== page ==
When airline passengers misbehave

Airline stewardess Lia Ocampo

By Cristina DC Pastor

Flight attendant Lia Ocampo has had her share of defiant airline passengers chortling in disdain when told to wear face masks while boarding the plane. Some travelers with ‘attitude’ tell her to her face “just let me go home” in an angry tone.

So far, she has not figured in a situation where a passenger has been verbally or physically abusive. Media reports have streamed instances where flight crew are bullied, yelled out or violently attacked as when a Southwest Airlines attendant lost two teeth in a physical assault by a passenger in July of this year.

“I never confronted a passenger about vaccine mandates. Flight attendants don’t deal with that information,” said Ocampo in an email to The FilAm. “When I encounter a passenger not wearing a face mask, I explain that the company’s policy and federal law are in place for their health and safety and everyone onboard.”

Alvin Adriano, a travel podcaster and CEO of Travelwise International, said airlines have seen a large increase in unruly passengers since the implementation of the travel protocols due to the pandemic. He said many of the incidents were due to travelers’ refusal to comply with safety instructions, such as wearing masks. “About 70 percent were due to mask regulations,” he told The FilAm.

Alvin Adriano, travel podcaster and CEO of a travel agency

Citing data from the International Air Transport Association, Adriano said, “Based on IATA reports, there have been 6.7 unruly passengers for every 10,000 flights.”

Federal Aviation Administration data, as of October, shows 3,615 incidents of unruly passengers and 610 investigations initiated so far in 2021, according to a Yahoo report.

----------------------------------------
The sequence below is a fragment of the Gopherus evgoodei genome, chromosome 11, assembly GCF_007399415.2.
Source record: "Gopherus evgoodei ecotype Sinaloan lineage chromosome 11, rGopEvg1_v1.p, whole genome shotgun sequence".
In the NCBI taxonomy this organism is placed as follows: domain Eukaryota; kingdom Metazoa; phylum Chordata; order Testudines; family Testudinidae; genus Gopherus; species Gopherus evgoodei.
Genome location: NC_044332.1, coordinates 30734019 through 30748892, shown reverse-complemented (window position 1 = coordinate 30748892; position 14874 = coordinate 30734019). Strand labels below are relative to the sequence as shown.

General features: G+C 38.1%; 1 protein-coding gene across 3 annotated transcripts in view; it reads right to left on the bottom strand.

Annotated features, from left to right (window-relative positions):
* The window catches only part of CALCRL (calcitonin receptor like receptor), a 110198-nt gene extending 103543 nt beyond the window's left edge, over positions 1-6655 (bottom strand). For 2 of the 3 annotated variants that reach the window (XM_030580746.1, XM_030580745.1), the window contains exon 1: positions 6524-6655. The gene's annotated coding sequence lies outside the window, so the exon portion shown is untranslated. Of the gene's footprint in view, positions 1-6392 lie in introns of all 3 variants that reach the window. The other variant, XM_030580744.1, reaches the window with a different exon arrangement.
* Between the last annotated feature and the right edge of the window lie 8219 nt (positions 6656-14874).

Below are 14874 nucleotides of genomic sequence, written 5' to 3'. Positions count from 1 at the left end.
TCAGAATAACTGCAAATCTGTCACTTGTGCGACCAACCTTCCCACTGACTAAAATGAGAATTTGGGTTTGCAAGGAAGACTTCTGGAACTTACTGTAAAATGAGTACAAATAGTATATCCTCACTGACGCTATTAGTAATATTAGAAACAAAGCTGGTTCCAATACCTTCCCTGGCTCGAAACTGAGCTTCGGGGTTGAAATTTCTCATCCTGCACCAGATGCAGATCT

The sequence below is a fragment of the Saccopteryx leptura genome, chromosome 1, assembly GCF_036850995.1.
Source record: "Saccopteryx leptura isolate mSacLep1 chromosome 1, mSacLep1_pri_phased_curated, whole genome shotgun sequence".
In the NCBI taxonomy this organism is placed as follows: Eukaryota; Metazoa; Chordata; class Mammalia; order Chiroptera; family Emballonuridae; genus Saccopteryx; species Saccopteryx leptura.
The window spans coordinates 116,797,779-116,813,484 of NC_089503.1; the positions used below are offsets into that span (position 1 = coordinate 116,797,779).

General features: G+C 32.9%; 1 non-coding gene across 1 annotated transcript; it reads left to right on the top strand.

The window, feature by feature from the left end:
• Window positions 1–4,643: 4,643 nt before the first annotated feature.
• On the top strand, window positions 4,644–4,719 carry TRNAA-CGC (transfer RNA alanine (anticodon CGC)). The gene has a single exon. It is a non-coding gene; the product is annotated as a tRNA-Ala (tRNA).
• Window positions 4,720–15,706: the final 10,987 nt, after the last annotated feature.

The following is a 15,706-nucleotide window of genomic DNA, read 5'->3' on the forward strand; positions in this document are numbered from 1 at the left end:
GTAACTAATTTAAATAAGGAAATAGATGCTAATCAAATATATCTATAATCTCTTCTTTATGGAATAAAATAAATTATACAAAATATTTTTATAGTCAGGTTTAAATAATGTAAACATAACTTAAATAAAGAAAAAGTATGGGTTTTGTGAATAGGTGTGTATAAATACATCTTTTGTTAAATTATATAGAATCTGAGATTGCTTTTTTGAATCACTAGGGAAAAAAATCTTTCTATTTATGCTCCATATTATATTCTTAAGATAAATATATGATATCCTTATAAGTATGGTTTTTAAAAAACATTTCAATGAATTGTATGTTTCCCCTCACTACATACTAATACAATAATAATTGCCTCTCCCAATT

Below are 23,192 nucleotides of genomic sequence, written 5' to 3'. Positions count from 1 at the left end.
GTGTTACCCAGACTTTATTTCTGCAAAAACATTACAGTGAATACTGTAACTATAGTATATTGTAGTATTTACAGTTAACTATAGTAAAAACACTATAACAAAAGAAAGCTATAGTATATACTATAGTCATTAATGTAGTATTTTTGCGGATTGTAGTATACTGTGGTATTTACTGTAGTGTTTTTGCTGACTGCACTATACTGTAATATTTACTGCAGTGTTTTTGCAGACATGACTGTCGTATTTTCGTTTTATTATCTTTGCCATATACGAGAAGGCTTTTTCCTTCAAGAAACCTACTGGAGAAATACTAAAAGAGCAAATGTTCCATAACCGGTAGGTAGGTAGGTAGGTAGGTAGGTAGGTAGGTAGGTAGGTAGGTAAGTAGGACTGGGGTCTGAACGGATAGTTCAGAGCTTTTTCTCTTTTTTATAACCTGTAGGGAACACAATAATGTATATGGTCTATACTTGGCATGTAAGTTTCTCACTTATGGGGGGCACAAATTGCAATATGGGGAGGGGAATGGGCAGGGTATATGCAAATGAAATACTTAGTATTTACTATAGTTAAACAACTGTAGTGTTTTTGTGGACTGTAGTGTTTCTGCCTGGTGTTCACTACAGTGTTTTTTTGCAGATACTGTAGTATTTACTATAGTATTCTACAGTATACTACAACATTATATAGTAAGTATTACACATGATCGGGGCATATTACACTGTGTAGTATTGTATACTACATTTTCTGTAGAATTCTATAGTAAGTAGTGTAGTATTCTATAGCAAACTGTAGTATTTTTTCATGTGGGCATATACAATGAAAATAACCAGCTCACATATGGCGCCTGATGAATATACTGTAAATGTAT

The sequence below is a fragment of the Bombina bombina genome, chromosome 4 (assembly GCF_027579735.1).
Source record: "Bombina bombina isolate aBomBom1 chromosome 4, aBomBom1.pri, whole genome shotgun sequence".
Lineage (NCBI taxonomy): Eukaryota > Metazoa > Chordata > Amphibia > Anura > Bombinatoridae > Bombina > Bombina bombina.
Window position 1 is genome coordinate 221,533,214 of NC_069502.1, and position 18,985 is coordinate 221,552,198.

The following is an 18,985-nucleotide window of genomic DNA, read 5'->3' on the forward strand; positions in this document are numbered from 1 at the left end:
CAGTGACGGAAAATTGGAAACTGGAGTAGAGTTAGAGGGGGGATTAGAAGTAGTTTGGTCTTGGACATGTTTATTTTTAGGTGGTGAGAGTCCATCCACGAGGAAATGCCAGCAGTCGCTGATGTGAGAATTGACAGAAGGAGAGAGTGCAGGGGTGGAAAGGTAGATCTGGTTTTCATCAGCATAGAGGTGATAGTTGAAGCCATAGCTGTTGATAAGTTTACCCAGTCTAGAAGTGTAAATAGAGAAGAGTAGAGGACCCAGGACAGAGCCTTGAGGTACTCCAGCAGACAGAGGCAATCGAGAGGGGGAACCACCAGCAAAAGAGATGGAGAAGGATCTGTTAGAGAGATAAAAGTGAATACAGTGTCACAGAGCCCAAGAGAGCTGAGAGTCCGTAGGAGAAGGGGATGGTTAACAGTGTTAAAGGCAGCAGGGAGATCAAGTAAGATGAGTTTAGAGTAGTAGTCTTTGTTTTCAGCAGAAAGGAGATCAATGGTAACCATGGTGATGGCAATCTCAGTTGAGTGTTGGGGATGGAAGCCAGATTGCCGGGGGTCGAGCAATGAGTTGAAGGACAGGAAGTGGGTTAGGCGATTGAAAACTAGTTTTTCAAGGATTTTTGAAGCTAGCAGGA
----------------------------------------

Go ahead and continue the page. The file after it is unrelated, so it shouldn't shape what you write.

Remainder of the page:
As a travel professional, Adriano said, “We always inform and educate our clients on the current travel protocols for every airline and destination. We always recommend wearing a mask and traveling safe.”

Ocampo shared with amusement how passengers have used a variety of ruse to avoid wearing masks. “Some are taking an unreasonable amount of time to eat and drink. Some pretend to sleep while their mask falls off.”

Dealing with passengers at this time of heightened emotional tension can be “challenging, she said, as the pandemic has caused stress, anxiety, sadness, fear, and loneliness. “People’s behavior has been affected. Some of us bring our stress and anxiety when we travel, sometimes resulting in misdemeanor, misconduct, assault, threats, attacks, and outrage on the plane.”

There’s a technique to communicating with passengers, she said further. “How we communicate and approach them sometimes determines their compliance. Talking to them professionally in a caring and empathetic tone, recognizing their concerns, and reassuring them of their safety are tools to prevent pushbacks.”

She said she treats passengers equally whether they are in first-class or the main cabin. “I anticipate my customers to be nice so that the positive energy would radiate to them, and they will treat me nice.”

Ocampo has been an airline stewardess for eight years. She said her passion for flying has allowed her to meet people, create memories, and inspired her to write a book titled, “I Love Flying.”

New normal

For those in the travel industry, the risks from frazzled passengers will always be there. They are trained to deal with people who are unable to manage stress during travel and are prepared to handle touchy situations using messaging that informs and educates.

Wearing a mask is the “new normal,” shared Adriano. “I would not be surprised if this continues for months to come. It is important to understand that travel continues to evolve, and that effective communication is important.”

© The FilAm 2021

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